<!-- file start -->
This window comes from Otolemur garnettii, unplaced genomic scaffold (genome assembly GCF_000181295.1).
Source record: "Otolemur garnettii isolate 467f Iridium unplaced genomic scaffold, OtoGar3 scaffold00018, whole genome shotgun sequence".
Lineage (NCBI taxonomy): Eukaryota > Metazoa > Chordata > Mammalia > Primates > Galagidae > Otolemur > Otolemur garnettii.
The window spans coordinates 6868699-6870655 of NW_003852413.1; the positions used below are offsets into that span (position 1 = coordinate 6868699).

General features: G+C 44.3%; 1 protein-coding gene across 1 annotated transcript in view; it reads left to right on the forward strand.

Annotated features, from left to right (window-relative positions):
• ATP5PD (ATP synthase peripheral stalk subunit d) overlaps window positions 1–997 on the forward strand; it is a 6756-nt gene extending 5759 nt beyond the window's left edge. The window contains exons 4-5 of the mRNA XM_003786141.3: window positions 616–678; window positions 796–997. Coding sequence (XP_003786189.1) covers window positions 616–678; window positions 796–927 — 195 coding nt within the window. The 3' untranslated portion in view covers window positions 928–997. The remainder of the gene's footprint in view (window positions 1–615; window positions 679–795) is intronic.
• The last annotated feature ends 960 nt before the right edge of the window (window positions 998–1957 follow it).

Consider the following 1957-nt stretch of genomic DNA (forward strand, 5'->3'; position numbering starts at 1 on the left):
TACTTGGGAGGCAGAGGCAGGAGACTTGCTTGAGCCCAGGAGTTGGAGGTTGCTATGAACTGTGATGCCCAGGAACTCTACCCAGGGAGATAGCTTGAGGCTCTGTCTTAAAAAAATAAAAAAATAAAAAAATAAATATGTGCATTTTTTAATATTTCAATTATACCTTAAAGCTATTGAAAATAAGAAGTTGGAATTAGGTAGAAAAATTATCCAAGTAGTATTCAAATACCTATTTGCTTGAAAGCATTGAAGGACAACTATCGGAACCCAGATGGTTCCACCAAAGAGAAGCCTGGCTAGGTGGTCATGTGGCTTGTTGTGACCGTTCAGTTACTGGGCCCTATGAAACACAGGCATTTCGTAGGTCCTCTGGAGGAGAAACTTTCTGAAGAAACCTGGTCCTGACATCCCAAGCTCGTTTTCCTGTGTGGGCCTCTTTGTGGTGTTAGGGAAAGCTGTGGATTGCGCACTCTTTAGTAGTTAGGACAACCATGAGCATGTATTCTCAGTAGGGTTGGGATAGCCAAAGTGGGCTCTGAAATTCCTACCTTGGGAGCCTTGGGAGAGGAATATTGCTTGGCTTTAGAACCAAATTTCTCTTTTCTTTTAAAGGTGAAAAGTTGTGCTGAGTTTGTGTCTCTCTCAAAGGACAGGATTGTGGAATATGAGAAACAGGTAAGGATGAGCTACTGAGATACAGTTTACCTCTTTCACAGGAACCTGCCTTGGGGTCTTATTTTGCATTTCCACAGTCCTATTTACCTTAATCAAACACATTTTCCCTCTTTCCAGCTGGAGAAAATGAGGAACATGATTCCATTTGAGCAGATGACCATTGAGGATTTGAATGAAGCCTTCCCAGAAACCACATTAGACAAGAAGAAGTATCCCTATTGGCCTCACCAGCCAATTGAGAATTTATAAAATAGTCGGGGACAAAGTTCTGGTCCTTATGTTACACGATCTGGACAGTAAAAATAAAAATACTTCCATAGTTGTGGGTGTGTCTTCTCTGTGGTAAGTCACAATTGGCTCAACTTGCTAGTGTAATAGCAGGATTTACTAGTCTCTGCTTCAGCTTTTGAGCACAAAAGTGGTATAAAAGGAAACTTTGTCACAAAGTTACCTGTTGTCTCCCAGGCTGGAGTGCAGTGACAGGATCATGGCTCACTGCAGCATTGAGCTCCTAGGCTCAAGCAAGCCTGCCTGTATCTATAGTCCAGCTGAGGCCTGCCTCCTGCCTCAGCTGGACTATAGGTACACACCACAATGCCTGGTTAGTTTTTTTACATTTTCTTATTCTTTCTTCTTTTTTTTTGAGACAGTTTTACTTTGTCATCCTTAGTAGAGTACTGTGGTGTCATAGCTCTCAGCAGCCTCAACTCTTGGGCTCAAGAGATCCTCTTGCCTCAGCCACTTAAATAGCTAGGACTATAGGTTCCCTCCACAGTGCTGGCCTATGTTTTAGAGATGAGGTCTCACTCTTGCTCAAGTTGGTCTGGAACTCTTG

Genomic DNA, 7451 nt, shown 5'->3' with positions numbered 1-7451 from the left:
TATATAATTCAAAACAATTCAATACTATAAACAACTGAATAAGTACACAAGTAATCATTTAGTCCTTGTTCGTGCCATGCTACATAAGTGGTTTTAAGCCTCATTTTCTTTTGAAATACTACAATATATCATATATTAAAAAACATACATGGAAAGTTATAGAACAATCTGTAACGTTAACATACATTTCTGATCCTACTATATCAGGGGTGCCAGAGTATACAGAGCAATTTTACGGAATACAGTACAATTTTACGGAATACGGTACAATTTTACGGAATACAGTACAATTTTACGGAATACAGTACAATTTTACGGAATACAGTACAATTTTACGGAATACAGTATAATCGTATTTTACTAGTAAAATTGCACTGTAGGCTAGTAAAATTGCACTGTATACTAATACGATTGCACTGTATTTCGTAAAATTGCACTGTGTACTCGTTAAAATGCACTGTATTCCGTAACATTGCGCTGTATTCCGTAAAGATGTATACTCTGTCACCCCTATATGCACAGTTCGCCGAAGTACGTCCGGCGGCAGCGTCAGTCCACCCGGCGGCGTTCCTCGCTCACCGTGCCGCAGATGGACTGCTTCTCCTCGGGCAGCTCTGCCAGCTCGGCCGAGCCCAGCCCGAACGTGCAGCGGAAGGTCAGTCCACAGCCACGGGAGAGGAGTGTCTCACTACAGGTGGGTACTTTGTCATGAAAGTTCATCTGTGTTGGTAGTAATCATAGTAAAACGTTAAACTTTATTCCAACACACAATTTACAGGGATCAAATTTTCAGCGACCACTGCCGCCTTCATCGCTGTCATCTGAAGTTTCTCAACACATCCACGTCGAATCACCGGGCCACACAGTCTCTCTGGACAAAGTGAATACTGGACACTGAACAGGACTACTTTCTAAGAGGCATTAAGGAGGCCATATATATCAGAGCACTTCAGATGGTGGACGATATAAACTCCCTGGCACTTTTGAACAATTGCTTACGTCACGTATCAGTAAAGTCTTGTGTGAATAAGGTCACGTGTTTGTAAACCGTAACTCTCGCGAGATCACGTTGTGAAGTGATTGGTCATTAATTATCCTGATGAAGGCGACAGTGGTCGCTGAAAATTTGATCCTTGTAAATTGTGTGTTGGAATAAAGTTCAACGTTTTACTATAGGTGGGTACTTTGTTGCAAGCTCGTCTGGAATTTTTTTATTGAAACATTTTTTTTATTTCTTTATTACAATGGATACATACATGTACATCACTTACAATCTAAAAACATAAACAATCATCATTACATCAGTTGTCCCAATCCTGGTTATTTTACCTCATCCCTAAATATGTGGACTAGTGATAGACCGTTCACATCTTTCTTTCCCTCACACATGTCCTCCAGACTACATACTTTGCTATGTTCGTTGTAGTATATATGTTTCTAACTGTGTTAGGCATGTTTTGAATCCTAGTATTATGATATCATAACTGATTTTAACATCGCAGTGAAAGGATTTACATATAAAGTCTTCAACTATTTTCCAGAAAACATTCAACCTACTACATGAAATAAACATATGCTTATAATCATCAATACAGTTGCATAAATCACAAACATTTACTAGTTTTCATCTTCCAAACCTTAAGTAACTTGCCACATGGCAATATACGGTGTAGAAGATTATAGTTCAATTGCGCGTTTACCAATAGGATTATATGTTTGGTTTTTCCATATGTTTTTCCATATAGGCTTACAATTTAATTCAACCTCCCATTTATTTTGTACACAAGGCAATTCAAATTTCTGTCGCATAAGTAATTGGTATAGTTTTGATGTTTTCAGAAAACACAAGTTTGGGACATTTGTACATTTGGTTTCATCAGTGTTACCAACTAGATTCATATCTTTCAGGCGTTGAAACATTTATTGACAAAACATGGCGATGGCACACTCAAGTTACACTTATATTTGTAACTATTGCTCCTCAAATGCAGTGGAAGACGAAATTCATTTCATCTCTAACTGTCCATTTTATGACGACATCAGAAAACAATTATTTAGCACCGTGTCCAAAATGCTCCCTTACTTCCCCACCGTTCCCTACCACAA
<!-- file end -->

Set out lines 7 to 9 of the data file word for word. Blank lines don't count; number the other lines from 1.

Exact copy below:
• ATP5PD (ATP synthase peripheral stalk subunit d) overlaps window positions 1–997 on the forward strand; it is a 6756-nt gene extending 5759 nt beyond the window's left edge. The window contains exons 4-5 of the mRNA XM_003786141.3: window positions 616–678; window positions 796–997. Coding sequence (XP_003786189.1) covers window positions 616–678; window positions 796–927 — 195 coding nt within the window. The 3' untranslated portion in view covers window positions 928–997. The remainder of the gene's footprint in view (window positions 1–615; window positions 679–795) is intronic.
• The last annotated feature ends 960 nt before the right edge of the window (window positions 998–1957 follow it).

Consider the following 1957-nt stretch of genomic DNA (forward strand, 5'->3'; position numbering starts at 1 on the left):